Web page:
lagan towpath, Northern Ireland, photography, walking

Hidden History along the Lagan

Saturday 6th May 2017

Stranmillis to Shaw’s Bridge 9.2 miles

The original plan was to walk from Stranmillis through to Lisburn along the Lagan Towpath, fitting in a history tour, and then getting the train back to Belfast.

13.5 km to Lisburn

The forecast was good & our spirits were high as we started out about 10am from Stranmillis. The Towpath was busy with early morning dog walkers, runners & cyclists. With a brisk pace we soon reached The Lockkeepers Cottage. It was a hive of activity with lots of people already sitting outside enjoying their morning coffee. The place was buzzing with conversations as friends chatted & children played in the sunshine.

Lockkeepers Cottage, Lagan Towpath

But we couldn’t stop as we had to meet our guide further along the towpath at 11am. We’d booked to join a ‘Time Trek’ walk & talk about Minnowburn & the surrounding areas. Our first stop was up on a Rath looking down on the Clement Wilson Park. It was interesting to hear how the earthen fortified settlements would have been built … so solidly constructed that many raths have survived to this day! There’s believed to be over 40,000 sites in Ireland dating back to around 432 AD.

Clement Wilson Park from the Rath
The Burma Path, Clement Wilson Park

From here our next stop was the old Shaw’s Bridge, a beautifully built bridge dating back to 1709.  It was fascinating to listen to someone so knowledgeable & passionate about local history.

Shaw’s Bridge, Lagan Towpath

After standing on the bridge looking down at the river we headed to the riverside path to get a different perspective as we made our way towards Minnowburn. This was another popular spot with the car park filling up with families and dog walkers making good use of the numerous pathways.

Minnowburn Bridge

After continuing on for a good stretch along the river we reached the village of Edenderry with it’s quaint original mill cottages. A short ascent brought us to a perfectly ploughed field and then, after a relatively short walk, we entered the jaw dropping Giant’s Ring.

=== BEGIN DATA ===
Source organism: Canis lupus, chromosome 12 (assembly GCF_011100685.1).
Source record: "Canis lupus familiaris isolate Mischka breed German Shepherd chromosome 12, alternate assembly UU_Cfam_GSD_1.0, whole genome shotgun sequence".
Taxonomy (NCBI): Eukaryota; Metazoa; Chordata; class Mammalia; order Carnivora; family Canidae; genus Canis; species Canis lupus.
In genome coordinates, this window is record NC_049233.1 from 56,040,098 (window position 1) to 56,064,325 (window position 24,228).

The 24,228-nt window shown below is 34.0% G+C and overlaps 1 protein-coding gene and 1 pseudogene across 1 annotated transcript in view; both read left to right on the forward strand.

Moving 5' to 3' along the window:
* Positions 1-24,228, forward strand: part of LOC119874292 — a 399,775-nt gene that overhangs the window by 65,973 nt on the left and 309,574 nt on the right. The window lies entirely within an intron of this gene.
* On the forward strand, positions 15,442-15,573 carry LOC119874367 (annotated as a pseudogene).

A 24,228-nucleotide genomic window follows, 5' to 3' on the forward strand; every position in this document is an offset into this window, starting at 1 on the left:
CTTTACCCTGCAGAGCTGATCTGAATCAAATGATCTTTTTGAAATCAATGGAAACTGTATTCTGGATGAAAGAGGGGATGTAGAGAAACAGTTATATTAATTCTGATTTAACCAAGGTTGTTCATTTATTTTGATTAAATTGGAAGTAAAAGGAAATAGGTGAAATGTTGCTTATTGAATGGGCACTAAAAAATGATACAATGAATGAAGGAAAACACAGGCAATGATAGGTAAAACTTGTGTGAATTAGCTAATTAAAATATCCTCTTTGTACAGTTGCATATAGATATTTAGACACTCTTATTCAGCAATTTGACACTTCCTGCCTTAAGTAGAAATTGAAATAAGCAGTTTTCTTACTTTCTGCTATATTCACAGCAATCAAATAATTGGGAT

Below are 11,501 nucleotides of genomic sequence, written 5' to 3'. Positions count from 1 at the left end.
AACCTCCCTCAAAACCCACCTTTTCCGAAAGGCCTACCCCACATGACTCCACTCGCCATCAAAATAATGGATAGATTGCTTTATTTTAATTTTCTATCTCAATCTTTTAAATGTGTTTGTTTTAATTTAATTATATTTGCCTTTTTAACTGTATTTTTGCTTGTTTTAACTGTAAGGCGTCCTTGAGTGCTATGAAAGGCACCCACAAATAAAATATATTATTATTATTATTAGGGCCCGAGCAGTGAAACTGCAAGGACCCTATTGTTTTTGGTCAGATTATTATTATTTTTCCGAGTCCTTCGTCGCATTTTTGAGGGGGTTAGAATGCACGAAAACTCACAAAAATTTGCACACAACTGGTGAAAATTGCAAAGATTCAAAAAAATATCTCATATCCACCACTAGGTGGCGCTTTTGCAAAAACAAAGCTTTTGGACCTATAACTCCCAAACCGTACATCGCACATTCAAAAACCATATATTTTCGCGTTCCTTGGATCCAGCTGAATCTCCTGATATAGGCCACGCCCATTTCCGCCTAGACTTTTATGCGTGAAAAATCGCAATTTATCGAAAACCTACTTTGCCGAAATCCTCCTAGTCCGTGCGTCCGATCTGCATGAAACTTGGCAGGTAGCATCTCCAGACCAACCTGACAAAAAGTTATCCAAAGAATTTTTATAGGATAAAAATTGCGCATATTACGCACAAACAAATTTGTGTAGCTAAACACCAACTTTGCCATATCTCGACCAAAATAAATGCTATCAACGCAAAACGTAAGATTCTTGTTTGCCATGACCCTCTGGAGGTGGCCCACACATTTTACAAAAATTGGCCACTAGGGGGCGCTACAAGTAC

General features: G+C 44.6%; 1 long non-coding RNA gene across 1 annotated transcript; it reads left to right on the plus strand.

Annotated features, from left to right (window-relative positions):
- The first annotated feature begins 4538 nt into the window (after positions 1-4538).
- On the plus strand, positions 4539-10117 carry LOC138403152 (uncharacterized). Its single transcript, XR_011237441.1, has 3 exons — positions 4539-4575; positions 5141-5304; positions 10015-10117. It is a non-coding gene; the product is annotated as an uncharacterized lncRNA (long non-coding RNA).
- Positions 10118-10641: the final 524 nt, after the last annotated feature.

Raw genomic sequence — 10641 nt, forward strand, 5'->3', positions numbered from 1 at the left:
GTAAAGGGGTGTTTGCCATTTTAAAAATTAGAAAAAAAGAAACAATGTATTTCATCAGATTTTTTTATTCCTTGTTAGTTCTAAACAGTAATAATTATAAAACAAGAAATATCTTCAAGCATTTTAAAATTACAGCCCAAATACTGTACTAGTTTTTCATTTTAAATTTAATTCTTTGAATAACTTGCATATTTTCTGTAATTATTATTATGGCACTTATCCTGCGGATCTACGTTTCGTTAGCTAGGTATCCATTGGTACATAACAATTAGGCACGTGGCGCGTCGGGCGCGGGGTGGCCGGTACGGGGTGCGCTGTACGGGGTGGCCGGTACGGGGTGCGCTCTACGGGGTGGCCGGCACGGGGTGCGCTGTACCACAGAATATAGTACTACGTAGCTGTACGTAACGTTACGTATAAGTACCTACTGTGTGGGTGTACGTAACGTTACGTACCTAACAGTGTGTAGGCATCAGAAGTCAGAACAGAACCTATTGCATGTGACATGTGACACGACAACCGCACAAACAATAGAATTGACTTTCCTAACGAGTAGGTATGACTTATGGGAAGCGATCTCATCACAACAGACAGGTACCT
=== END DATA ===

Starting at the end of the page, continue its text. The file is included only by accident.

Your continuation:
Ploughed Field, Giant’s Ring

I was not prepared for the pure size of the ring, it’s diameter is 595 feet and the surrounding bank 11 feet high! In the distance the stones of the Passage Tomb seemed miniature in comparison.

Giant’s Ring, Lagan Valley Regional Park

However close up the stones have a magical quality. As we touched them and felt the heat that has been absorbed from the days sun we were also conscious of the history they carried.

Passage Tomb, Giant’s Ring

As we continued on we were rewarded with some fantastic views of the Belfast Hills as we made our way back to join the towpath again.

The Belfast Hills in the distance
Malone House, Barnett Demesne

I couldn’t resist taking some flora photos as we came back along the river.

Beautiful Bluebells
Delicate Dandelion Seed head
Wild Garlic

After a rather late lunch we retraced our footsteps back along the towpath to Stranmillis. Another enjoyable walk although, having got side tracked, we didn’t make it as far as Lisburn … that’ll have to wait for another day!

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